Daniel Half Human: And the Good Nazi
This coming-of-age book by David Chotjewitz is published by Atheneum Books for Young Readers. The English version is a translation of the book that was originally published in Germany in 2000.
Daniel Half Human and the Good Nazi is written for kids ages 12 years and up. The age range reflects readability and not necessarily content appropriateness.
Crude or Profane Language
Drug and Alcohol Content
Other Negative Elements
The year is 1945, and World War II has just ended. Daniel Kaushaar, a U.S. Army soldier, is in Hamburg, Germany, on assignment. He grew up in Hamburg and is flooded with memories as he drives his jeep through the rubble. His mind flashes back to 1933, when he was a boy.
Daniel and his best friend, Armin, venture out in the cold to paint a swastika on a wall in the socialist part of town. They are arrested and spend a night in jail. While in the cell, they find a piece of broken glass and make cuts on their wrists to mingle their blood together. By doing so, they become blood brothers.
Many people anticipate that Hitler is about to seize power, and both boys want to join the Hitler Jugend (HJ or Hitler Youth). Armin's dad, an unemployed communist sympathizer, refuses to sign for him to join. Armin joins anyway. Daniel's father, Rheinhard, a well-respected lawyer, also refuses to sign the papers that would allow Daniel to join. Daniel stubbornly pushes the issue and is dumbfounded to learn that the reason his father won't relent is because Daniel's mother, Sophie, is a German Jew. Daniel reacts bitterly and temporarily hates his mother. He shuns her by not talking to her and locking himself in his room.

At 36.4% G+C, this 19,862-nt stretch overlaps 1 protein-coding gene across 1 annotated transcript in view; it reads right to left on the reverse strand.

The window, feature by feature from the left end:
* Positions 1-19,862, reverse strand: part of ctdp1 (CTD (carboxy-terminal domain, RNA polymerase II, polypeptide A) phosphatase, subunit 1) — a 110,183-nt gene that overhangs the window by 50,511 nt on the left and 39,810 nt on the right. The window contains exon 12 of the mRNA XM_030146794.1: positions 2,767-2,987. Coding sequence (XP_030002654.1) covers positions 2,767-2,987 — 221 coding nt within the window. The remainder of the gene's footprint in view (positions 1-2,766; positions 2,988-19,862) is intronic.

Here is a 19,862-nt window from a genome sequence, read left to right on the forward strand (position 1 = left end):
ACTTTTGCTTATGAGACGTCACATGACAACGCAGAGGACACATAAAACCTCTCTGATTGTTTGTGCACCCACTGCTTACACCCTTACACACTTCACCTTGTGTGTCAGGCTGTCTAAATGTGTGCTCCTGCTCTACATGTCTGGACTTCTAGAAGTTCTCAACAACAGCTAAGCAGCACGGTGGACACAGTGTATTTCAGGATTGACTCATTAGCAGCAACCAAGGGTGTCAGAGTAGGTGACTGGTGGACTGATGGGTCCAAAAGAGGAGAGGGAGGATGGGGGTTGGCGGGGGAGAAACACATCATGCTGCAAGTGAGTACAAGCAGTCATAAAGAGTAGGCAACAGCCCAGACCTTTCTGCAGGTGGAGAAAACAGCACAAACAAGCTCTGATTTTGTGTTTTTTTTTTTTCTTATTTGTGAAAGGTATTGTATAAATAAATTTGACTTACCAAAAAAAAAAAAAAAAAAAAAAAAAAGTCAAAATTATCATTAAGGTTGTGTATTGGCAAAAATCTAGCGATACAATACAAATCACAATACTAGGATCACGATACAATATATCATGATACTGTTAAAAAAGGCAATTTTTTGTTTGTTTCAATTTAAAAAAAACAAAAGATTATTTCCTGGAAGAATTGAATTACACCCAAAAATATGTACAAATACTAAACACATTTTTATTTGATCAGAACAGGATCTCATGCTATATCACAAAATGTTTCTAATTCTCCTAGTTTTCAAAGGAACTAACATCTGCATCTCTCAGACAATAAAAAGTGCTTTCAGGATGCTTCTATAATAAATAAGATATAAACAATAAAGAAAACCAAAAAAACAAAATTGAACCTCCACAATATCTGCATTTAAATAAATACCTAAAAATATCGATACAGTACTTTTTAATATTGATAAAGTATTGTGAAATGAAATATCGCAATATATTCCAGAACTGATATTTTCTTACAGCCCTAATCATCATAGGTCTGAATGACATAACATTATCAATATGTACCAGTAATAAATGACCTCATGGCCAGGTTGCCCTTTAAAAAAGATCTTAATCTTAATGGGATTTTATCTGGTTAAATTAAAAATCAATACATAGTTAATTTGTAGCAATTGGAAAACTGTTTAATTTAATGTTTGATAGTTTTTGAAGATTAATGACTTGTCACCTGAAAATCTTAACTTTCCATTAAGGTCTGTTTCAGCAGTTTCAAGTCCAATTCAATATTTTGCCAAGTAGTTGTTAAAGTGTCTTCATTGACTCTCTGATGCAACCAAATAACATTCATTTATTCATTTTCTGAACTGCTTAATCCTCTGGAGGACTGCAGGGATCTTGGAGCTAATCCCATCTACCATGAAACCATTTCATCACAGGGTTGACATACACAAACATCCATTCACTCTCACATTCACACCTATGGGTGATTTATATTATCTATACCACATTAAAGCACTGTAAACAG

Hitler becomes chancellor and changes are immediately felt in Germany. Rheinhard is pressured to divorce Sophie for the sake of his career, but he refuses. At school, Daniel and the other students are taught that the Aryan race is superior and that Jews are the lowest group of humans imaginable. Teachers measure the boys' heads as an indicator of their race, and Jewish boys are kicked out of school. Daniel is allowed to stay because his father was a medal-winning World War I hero. Moreover, Rheinhard is a friend of the headmaster.
In 1935, Sophie's brother, Sebastian, is sent to a work camp, and his daughter, Miriam, comes to live with the Kraushaars. At first, Daniel despises her presence, thinking she will draw the Nazis' attention to their family, but he soon grows fond of her.
Germany continues to change. Jews are persecuted, and Daniel is picked on at school and at soccer practice. His teammates call him names and threaten violence, but Armin steps in and won't let things come to actual violence. Daniel realizes he wants nothing to do with the HJ or the Nazis. Armin remains in the HJ and becomes a troop leader. He is in the group to better himself and his social standing, but he is disgusted by some of the actions of his superiors.
Because Rheinhard refuses to divorce Sophie, he is forced to give up his law practice. Sophie begs him to move them out of the country, but Rheinhard spurns her advice, believing that — when everyone comes to their senses — things in Germany will return to the way they were before Hitler took power.
Armin is attracted to Miriam and initiates a relationship with her, unbeknownst to Daniel. Miriam leaves shortly thereafter to attend a Zionist training camp that prepares Jews to emigrate to Palestine.
Armin's superiors find out about his relationship with Miriam and force him to lead them to the Kraushaars' house with the implied goal of finding Miriam and either killing her or sending her to a concentration camp. The soldiers trash the apartment and physically assault Rheinhard, but neither Miriam nor Daniel can be found. Armin had warned Daniel about the visit earlier in the day.
Rheinhard is finally convinced that he must take Sophie and Daniel out of Germany. The family secures the necessary affidavit that allows them to relocate to the United States.